How about a quick stroll through Tube Day Tuesday this evening? Really quick, though, because it’s been insinuated that I might have to give up my grown-up card if I speak too loudly about enjoying this particular program.
And what kind of a program might bring such shaming? One of the latest offerings on the Disney Channel, Girl Meets World. It’s only aired two episodes to date, and I can certainly admit that it skews pretty young, and there are some definite over-the-top characterizations. But, its predecessor, Boy Meets World, started out pretty young, too. And even though it aired during the 90s—otherwise known as the decade of my 30s—I really enjoyed watching it grow up.
Following the story of young Cory Matthews and his friends, it was definitely a “family” show—meaning that it was truly geared toward the younger members of the family—but it was funny, endearing, touching, and very often, real. I liked Cory and his gang, and I liked seeing them grow up together, particularly Cory and his girlfriend, Topanga. They had the sort of honest and committed relationship that many adults can’t manage, much less high school kids (or younger).
But Boy went off the air back in 2000, having seen the kids live and love, laugh and cry, and ultimately grow up, move from grade school all the way to college, get married, and move away to start their adult lives. The show really did mature as it moved along, tackling some tougher subjects and letting the characters be real people, even as it stayed primarily a light-hearted comedy. It seems I’m not the only one who misses it.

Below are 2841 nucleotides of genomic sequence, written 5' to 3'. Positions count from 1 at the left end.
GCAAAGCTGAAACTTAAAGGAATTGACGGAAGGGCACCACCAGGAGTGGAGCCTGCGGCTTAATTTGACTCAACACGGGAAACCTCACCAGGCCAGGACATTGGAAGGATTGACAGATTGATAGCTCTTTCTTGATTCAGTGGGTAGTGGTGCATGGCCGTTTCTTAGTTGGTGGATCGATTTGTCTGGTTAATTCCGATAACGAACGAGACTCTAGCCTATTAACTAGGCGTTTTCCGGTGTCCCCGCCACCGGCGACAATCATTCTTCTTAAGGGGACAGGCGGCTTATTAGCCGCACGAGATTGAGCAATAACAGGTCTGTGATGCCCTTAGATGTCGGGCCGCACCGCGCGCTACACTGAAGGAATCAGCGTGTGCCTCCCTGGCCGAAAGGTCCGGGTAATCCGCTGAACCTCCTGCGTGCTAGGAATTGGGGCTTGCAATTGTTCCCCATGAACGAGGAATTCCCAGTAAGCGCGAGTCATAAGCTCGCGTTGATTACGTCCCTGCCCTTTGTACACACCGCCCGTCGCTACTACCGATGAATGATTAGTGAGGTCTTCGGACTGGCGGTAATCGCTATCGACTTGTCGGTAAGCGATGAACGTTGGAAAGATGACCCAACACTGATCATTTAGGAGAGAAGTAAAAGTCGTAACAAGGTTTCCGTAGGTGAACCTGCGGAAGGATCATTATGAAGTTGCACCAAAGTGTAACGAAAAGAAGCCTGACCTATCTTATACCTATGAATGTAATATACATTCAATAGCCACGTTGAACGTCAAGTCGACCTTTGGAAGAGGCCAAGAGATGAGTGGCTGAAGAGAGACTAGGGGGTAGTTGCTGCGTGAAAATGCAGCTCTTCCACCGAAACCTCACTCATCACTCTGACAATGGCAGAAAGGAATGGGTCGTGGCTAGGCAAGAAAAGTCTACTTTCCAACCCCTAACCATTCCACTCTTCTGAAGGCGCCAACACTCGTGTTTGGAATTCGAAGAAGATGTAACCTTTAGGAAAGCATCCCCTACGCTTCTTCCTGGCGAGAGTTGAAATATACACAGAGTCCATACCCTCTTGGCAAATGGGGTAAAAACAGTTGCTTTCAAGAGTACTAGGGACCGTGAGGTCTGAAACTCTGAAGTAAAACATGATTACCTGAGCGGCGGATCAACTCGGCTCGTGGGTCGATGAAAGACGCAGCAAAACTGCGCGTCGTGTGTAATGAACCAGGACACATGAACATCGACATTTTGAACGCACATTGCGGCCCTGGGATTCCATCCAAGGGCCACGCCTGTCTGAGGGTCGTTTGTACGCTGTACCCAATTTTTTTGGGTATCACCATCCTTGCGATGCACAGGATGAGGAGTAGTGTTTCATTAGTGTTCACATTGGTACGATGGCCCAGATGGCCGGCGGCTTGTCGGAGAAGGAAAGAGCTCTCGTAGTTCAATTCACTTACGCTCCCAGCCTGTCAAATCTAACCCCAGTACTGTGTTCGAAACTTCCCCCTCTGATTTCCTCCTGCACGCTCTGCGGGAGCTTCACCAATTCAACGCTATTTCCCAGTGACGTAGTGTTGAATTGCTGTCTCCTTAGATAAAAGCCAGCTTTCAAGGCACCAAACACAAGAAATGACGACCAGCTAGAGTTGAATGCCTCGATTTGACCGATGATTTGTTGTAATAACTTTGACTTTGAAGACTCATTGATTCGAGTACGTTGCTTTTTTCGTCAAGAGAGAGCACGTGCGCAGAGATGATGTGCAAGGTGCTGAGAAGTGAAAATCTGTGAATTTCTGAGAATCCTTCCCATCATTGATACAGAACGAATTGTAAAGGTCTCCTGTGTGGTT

Now, more than ten years later, the new show picks up with Cory and Topanga still happily married and raising a family of their own. The focus this time around is their daughter, Riley, and her best friend, Maya. As in Boy, the Matthews child is the more grounded of the two, with the best friend around to pull Riley out of her comfort zone and into trouble. But it’s all in good fun.
As I mentioned, I think the first couple of episodes are not indicative of where I hope the show ends up. It’s been a little uneven, and sometimes it feels forced—both the laughs and the emotions. But I’m pretty sure if I went back and watched the first few episodes of Cory and Co., I’d find pretty much the same sort of thing, and look how well that turned out.
So, even if it is a Disney show that people poke fun of me for watching, and even if it does seem a little too cutesy and childish right now, I’m still going to keep watching. Maybe it will grow up as well as its parent show, and maybe it won’t, but either way, I think there are worse things than to try to create a show that focuses on the importance of having family and friends around as you learn to navigate the world around you. Regardless of age, we should all be so lucky.